Once upon a time in early 1964, my teenage band, Mark &
the Escorts, met the Beach Boys. It wasn’t the
whole band, Mark & the Escorts, but two of it’s
members, me and Richard Rosas. Richard was the bass
player in the group and I played guitar. Richard and
I used to hang out a lot together outside the band in those
days. On this particularly day, I invited him to come
with me to what turned out to be a serendipitous meeting with
the Beach Boys at Western Recorders in Hollywood, California.
Here’s how we wound up at Western Recorders that evening.
My father, Lalo Guerrero, was hired to write a Spanish lyric
for a song to be recorded by Trini Lopez, who was at the peak
of his career at the time. Trini’s producer, Don
Costa, who had also produced Frank Sinatra, had called my
dad with the assignment. It was a great song with a
cha cha beat, which my dad would name “Chamaka.”
My dad was asked by Costa to come to the studio since they
were recording “Chamaka” that night. My
dad invited me to come with him. I, in turn, invited
Richard to come along. We arrived at Western Recorders
and were led into a big studio, where Trini was about to sing,
accompanied a large orchestra. We met Trini and Don
Costa, which was pretty exciting for me and Richard.
We were only fourteen years old at the time and in some pretty
impressive company and surroundings.
After watching the session for awhile, Richard and I went
wondering through the hallways of Western Recorders.
Coming out of a doorway of a smaller studio were two blond
young men. I asked them if they were Jan and Dean.
(Jan and Dean were a surf vocal duo who were very popular at
the time with their hit “Surf City.”) One of the men
at the door replied, “no, we’re in the Beach Boys.”
Amazingly, they proceeded to invite us into the studio.
We went in and there were the Beach Boys about to overdub
some vocals. This story has gained more gravity for me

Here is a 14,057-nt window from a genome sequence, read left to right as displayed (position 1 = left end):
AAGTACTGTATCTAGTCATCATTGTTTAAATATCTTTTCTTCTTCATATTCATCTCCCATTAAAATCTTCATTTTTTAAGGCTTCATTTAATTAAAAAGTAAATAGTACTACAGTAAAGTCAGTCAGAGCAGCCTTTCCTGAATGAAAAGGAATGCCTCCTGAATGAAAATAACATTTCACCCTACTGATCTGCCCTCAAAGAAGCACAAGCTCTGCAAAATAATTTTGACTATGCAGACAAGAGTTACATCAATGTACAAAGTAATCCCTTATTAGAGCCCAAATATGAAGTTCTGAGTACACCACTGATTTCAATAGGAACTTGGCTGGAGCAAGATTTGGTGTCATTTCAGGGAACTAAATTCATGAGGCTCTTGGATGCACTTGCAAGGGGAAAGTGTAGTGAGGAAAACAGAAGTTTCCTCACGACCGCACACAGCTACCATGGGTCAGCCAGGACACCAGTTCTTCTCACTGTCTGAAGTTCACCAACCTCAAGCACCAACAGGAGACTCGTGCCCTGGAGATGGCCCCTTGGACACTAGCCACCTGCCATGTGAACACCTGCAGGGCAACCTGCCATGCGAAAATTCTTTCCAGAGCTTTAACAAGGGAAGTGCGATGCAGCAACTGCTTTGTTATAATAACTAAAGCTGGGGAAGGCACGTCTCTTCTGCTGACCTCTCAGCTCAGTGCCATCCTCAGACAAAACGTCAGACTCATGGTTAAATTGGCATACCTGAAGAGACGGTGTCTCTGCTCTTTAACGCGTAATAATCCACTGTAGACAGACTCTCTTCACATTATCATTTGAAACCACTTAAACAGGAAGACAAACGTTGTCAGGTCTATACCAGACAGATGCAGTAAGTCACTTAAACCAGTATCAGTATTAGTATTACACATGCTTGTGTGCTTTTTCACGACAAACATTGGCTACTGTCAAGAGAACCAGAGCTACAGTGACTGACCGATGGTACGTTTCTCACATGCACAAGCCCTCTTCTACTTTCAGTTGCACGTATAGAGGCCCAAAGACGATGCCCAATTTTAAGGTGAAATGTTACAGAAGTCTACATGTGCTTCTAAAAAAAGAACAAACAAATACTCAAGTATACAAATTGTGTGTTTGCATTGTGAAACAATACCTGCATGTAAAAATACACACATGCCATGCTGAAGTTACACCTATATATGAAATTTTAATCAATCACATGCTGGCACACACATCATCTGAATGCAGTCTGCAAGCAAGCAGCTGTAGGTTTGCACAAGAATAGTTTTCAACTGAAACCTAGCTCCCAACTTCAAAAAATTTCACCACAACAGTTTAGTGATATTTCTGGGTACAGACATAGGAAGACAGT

over the years because of the legendary status and great
musical legacy the Beach Boys went on to achieve. We
were invited to sit down on a couch in front
of the mixing board in the control room, which provided us
with an unobstructed view through a glass window into the studio. From that vantage point we
got to watch the Beach Boys, Carl and Dennis Wilson, Mike
Love, and Al Jardine, in a circle around a microphone recording vocals for their song “All
Summer Long.” Brian Wilson was at the board, producing
the session. As we realized later, the two we had met
at the door were in fact Al Jardine and Mike Love. We
were there quite a while watching the session. On a
break, Dennis Wilson came over to us and opened an attaché
case. He reached in and pulled out a couple of 45 rpm
singles with picture sleeves. He gave us one each.
The singles just happened to be their brand new, as yet unreleased
and soon to be #1 hit record, “I Get Around.”
(“I Get Around” topped the charts on June 6, 1964.)
Dennis signed the back of the record sleeves and Mike Love,
who was standing nearby, did the same. Richard and I
didn’t think of asking the others to sign. Maybe
we were just too young and shy to do so, but we were thrilled
to get the records signed by two of the Beach Boys.
Eventually, we left the Beach Boys and returned to the Trini
Lopez session, which came out great. It was quite a
night for a couple of teenage Chicanos from East L.A.
I’ve been wanting to add this story to my website for a long
time, not only because it was a great experience I want to
preserve and document, but to give props to the Beach Boys
for being so hospitable and nice to two young Chicano kids
that they didn’t know from Adam. To invite us in, let us watch them record, and give us signed records,
shows what kind of people they are. Sadly, as of this
writing, Dennis and Carl Wilson have passed away. Richard
Rosas, my former bassist in Mark & the Escorts, and all
my other bands through 1974, went on to play with Joe Walsh,
Neil Young, and recently was the bassist on the 2006 Crosby,
Stills, Nash, and Young tour. Trini Lopez and I both
happen to live in the Palm Springs, California area where
we met up again and are friends. (He recorded one of
my songs, “Oh Maria,” in 2004.) To this
day, whenever I hear the Beach Boy song “All Summer
Long,” I can still see them standing around the microphone
singing those great harmonies and it’s hard to believe
I was there when they were being done. I’m still
a great admirer of the music of the Beach Boys and I’ll
always have a warm spot in my heart for them because of that
great night at Western Recorders way back in 1964.
Sides of Beach Boys "I Get Around" Picture Sleeve
The Black signatures
above are printed on the sleeve. The blue signatures
of Mike Love and Dennis Wilson are the ones they signed